New York State Route 74 and Vermont Route 74 (NY 74 and VT 74) are two
state highways connected by a cable ferry in the northeastern United
States. Together they extend 34 miles (55 km) through Essex County, New
York, and Addison County, Vermont. The connecting ferry route, predating
both NY 74 and VT 74, began operation in 1759. The ferry operation
upgraded to a cable system in 1946. NY 74 begins at exit 28 off
Interstate 87 in the hamlet of Severance in the Adirondack Mountains
region of northern New York State. It extends 20.44 miles (32.89 km) to
the western shore of Lake Champlain in Ticonderoga. There, the seasonal
Fort Ticonderoga – Larrabees Point Ferry carries cars across the state
border to VT 74, which starts at the lake's eastern shore and terminates
13.26 miles (21.34 km) later at a junction with VT 30 in the town of
Cornwall. Segments of NY 74 follow the alignment of the historic
Ticonderoga and Schroon Turnpike, a privately owned highway chartered in
Today's selected anniversaries:
Swedish operatic soprano Jenny Lind concluded a successful
concert tour of the United States under the management of showman P. T.
The Messerschmitt Bf 109, the most-produced fighter aircraft in
history, made its first flight.
Bing Crosby recorded his version of the song "White Christmas",
which went on to become the best-selling single of all time, with more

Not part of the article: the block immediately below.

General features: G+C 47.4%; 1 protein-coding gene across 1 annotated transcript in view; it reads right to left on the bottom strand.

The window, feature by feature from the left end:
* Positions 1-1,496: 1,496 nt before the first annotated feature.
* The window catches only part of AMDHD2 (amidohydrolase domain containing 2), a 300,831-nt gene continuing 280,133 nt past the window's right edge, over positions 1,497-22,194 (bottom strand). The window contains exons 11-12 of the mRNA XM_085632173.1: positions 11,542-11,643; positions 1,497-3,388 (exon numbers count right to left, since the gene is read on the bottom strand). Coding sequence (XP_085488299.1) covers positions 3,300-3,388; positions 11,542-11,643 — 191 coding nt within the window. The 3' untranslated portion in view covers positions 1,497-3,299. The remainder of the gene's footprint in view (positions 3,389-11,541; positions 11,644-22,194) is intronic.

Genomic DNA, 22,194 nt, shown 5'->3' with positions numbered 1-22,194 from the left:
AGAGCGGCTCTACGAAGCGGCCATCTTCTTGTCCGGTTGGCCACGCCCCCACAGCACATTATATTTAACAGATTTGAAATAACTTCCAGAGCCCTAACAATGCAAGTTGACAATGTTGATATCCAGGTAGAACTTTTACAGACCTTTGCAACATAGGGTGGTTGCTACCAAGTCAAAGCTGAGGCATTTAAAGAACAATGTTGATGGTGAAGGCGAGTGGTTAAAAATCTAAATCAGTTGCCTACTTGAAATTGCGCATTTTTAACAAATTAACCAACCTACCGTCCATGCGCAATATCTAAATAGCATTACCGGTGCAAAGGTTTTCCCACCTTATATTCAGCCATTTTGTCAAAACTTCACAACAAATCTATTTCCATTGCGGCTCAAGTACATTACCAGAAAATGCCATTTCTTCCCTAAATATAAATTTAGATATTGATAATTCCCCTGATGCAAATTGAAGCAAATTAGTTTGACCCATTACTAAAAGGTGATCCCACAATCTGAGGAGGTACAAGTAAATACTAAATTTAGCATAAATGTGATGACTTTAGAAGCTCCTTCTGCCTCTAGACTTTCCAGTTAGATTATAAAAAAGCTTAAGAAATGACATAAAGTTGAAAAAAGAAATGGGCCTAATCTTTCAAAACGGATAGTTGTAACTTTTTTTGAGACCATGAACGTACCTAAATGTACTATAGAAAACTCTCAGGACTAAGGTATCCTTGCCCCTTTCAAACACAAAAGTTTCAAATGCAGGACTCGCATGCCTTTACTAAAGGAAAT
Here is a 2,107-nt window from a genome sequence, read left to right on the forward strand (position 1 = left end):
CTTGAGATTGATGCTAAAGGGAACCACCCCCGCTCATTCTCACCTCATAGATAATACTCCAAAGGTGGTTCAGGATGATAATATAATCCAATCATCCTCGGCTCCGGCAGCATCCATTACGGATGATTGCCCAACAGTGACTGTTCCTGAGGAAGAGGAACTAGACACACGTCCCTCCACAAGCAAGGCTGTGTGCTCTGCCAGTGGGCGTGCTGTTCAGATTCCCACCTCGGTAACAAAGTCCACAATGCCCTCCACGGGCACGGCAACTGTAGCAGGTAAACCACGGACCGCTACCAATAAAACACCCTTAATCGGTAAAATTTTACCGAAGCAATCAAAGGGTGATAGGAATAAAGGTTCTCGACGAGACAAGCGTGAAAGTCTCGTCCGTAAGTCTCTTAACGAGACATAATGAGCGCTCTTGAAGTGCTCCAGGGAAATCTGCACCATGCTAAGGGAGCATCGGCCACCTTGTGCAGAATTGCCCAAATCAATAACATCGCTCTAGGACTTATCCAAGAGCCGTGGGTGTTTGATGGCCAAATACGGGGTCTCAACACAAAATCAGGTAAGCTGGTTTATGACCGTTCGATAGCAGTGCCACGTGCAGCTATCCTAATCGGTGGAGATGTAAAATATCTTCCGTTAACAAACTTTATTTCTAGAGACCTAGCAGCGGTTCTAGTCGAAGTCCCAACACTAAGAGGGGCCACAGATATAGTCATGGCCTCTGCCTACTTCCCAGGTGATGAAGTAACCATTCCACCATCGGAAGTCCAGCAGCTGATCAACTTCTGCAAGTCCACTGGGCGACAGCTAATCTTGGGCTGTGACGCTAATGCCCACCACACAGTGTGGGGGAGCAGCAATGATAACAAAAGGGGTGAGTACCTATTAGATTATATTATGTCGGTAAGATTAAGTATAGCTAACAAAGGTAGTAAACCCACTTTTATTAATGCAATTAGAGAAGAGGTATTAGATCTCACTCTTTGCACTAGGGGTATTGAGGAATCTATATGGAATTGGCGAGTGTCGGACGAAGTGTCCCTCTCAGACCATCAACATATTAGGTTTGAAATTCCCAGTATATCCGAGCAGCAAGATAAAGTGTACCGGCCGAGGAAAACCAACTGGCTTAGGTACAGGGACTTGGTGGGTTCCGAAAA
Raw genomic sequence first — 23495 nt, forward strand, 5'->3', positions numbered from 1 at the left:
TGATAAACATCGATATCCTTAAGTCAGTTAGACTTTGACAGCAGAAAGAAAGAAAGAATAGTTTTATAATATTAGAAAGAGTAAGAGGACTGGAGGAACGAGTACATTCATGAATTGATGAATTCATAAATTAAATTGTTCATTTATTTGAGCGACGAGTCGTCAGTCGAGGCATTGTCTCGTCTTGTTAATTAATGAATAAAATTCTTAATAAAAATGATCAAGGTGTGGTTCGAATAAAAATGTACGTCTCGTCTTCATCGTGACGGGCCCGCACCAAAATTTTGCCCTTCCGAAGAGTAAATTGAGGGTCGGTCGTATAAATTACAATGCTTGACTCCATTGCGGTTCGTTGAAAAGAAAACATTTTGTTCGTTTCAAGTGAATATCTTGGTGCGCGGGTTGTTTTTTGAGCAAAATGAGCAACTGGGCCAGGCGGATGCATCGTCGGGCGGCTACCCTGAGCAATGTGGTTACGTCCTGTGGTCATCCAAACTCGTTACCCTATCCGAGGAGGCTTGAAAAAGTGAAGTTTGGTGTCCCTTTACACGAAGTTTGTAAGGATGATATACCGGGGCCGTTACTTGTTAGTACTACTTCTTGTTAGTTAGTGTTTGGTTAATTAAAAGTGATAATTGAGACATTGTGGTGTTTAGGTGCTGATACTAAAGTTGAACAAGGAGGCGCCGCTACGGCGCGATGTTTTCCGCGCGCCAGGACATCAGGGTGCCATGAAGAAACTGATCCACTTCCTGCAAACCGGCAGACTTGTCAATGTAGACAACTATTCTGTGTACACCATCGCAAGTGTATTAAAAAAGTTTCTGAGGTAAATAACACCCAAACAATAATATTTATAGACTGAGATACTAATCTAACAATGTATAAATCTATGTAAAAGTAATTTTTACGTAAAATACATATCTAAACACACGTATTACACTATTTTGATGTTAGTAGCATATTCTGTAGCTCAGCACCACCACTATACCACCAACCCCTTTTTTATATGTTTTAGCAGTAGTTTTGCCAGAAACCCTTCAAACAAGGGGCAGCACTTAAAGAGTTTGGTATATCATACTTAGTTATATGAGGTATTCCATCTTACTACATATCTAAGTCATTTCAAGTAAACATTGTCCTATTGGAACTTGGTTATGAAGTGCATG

than 50 million copies sold.
The first annual Bilderberg Meeting of leaders from European
countries and the United States opened in Oosterbeek, Netherlands.
Wiktionary's word of the day:
1. (transitive) To make a nick or notch in; to cut or scratch in a minor
2. (transitive) To make ragged or uneven, as by cutting nicks or notches
in; to deface, to mar.
3. (transitive, rare) To make a crosscut or cuts on the underside of
(the tail of a horse, in order to make the animal carry it higher).
4. (transitive, obsolete) To fit into or suit, as by a correspondence of
nicks; to tally with.
5. (transitive) To hit at, or in, the nick; to touch rightly; to strike
at the precise point or time.
6. (transitive, cricket) To hit the ball with the edge of the bat and
produce a fine deflection.
7. (transitive, gaming) To throw or turn up (a number when playing
dice); to hit upon.
8. (transitive, mining) To make a cut at the side of the face.
9. (transitive, Australia, Britain, slang) To steal.
10. (transitive, Britain, law enforcement, slang) To arrest.
Wikiquote quote of the day:
Across the gulfs and barriers that now divide us, we must
remember that there are no permanent enemies. Hostility today is a fact,
but it is not a ruling law. The supreme reality of our time is our
indivisibility as children of God and our common vulnerability on this
--John F. Kennedy
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